Jack L. Baldwin, Merrill, Thomas A. | 4/19/2005 10:28:58 PM
Louisiana soybean producers are facing a new type of stink bug that is equally damaging but more difficult to control than the green and brown stink bugs they are accustomed to fighting, says LSU AgCenter entomologist Dr. Jack Baldwin.
Casually referred to as the red-shouldered stink bug, the new threat is more specifically known by its scientific name of "Piezodorus guildini," according to Baldwin.
"People call it the red-shouldered stink bug, but is not the correct common name for this species," Baldwin says, explaining, "It acquired the misnomer because of its appearance."
Adults of this bug have a reddish-orange band across the back, right behind the head, which is a common characteristic of another stink bug species, Baldwin says. That’s what’s led to the confusion.
He says the new ones threatening Louisiana farmers – Piezodorus guildini – also are light green and about 2/3 the size of a southern green stink bug.
"Piezodorus guildini is a more established pest of soybeans in South America, especially in Brazil," the LSU AgCenter entomologist says. "And research from South America indicates it is equally, if not more, damaging than the southern green stink bug."
The stinkbugs damage soybeans by reducing yield and quality. They also can cause leaf retention.
"While Piezodorus guildini is not a new stink bug species to Louisiana or the United States, it had never been documented as a major pest of soybeans here," Baldwin says.
This stink bug was first observed in light numbers in South Louisiana at the LSU AgCenter’s St. Gabriel Research Station in 2000. In 2002 and 2003, populations of the pest first became high enough for insecticide testing, according to Baldwin, who says these results were not alarming, but they did indicate it was generally more difficult to control than the southern green stink bug.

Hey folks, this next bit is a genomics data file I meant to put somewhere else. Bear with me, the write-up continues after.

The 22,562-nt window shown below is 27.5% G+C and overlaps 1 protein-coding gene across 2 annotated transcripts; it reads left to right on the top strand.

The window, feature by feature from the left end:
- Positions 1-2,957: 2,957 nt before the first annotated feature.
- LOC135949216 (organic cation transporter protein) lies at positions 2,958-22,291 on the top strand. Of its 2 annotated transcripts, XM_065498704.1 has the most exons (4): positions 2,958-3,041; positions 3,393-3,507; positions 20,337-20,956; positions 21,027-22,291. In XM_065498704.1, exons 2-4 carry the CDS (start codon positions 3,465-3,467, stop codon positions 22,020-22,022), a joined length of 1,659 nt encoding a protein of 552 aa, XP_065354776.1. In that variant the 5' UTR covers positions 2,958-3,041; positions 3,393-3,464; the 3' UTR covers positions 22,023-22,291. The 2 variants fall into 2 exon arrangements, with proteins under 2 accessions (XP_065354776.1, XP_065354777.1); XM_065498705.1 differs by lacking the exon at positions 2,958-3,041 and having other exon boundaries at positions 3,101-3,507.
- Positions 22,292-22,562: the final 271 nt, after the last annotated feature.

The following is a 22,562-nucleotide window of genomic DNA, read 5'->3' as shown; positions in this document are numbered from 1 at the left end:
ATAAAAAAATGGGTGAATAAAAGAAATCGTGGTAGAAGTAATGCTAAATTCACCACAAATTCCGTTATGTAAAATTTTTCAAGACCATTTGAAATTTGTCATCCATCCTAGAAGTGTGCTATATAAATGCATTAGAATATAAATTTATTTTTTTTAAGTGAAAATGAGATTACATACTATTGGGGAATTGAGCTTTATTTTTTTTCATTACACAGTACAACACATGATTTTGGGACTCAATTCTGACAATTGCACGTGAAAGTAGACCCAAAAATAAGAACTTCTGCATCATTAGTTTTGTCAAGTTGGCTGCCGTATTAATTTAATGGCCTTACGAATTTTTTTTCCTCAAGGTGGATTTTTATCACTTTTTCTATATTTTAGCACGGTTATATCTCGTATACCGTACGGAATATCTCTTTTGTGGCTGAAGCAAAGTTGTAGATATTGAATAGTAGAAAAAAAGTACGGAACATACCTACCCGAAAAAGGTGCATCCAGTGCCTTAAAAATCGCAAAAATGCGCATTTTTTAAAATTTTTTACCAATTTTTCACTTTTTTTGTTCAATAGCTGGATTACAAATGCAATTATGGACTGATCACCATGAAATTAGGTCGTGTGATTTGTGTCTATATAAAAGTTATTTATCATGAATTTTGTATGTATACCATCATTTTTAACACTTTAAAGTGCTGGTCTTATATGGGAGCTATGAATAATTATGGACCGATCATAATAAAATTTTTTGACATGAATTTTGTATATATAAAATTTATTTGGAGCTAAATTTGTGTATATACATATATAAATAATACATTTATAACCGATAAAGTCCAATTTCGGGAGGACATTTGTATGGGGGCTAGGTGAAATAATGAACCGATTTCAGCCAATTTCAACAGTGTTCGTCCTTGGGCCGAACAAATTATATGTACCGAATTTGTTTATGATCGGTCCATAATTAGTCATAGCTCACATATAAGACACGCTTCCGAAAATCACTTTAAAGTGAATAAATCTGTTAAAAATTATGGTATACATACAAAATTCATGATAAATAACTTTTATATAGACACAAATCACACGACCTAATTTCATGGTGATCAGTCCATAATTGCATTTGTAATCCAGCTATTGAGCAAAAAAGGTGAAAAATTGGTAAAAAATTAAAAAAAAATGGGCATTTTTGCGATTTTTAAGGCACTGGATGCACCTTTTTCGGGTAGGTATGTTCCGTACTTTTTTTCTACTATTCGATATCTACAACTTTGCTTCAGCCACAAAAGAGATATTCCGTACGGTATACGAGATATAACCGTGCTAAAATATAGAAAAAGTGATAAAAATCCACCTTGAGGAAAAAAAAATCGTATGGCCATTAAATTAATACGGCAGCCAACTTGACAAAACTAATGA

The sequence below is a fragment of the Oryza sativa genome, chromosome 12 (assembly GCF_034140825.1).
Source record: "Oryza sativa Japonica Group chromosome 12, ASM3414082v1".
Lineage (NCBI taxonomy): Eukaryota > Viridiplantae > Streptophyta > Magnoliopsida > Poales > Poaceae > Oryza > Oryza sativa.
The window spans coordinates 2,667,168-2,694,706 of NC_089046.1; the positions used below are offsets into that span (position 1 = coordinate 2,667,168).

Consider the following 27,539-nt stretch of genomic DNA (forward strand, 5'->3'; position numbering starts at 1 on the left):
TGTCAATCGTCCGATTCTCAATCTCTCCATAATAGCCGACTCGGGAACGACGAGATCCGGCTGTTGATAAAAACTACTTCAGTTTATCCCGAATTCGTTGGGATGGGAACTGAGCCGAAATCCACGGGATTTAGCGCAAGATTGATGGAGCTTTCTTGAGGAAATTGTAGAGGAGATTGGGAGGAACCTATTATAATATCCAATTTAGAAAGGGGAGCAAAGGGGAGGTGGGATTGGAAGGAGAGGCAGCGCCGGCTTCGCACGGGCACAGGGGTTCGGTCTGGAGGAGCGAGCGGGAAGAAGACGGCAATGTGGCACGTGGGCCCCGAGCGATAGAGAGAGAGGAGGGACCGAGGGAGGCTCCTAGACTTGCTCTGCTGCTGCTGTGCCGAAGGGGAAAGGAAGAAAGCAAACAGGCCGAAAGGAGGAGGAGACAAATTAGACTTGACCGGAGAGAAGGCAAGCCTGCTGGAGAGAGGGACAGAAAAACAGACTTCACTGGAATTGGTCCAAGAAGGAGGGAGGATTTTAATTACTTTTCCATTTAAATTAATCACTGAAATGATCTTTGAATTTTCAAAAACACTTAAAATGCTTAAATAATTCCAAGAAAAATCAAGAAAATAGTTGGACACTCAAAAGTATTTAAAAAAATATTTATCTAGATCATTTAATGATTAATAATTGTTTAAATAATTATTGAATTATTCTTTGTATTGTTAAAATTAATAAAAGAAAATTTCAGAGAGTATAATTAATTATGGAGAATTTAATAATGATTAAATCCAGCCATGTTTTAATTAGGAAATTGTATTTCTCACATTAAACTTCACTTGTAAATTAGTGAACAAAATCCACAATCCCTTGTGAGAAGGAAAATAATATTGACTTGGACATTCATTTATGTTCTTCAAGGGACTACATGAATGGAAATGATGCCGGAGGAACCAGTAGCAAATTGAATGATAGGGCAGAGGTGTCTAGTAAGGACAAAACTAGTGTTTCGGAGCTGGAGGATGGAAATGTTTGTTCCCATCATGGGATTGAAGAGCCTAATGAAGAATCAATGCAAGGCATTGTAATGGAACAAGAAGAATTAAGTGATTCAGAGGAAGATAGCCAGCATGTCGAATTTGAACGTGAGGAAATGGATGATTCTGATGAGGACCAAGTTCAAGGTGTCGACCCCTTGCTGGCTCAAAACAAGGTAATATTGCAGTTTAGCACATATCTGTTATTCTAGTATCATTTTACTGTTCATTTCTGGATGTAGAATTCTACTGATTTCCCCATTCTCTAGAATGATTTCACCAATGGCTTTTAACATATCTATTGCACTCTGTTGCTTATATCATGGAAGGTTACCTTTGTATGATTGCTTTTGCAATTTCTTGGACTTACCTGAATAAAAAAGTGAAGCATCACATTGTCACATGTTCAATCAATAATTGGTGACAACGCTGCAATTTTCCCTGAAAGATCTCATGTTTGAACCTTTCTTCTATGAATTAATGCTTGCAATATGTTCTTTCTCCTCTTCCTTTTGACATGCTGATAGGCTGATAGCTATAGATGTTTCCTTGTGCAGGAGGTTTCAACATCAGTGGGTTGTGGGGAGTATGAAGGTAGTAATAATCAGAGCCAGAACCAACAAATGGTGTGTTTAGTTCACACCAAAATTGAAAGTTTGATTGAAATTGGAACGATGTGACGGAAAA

"Heavy populations were first reported this year from southern and southeastern Louisiana – where early-maturing soybean fields required multiple applications for, at best, mediocre control," Baldwin says. "Populations of Piezodorus guildini have since spread into the southwestern soybean parishes and into the Lower Delta parishes of northeastern Louisiana."
The LSU AgCenter entomologist says environmental conditions conducive to an epidemic year and its general tolerance to most insecticide treatments are probably the causes for this stink bug becoming a major pest in 2004.
"LSU AgCenter research in 2004 indicates that acephate is the most effective insecticide for control of Piezodorus guildini," Baldwin says, adding, "Because of the large acreage of late-planted soybeans in some areas of the state, a crisis exemption was recently declared for the use of acephate on soybeans."
That exemption was granted by the Louisiana Department of Agriculture and Forestry for the use of acephate on soybeans between Sept. 3 and Sept. 19.
Baldwin says methyl parathion at high rates also gives good initial control of this species of stinkbug, but that treatment lacks any effective residual control.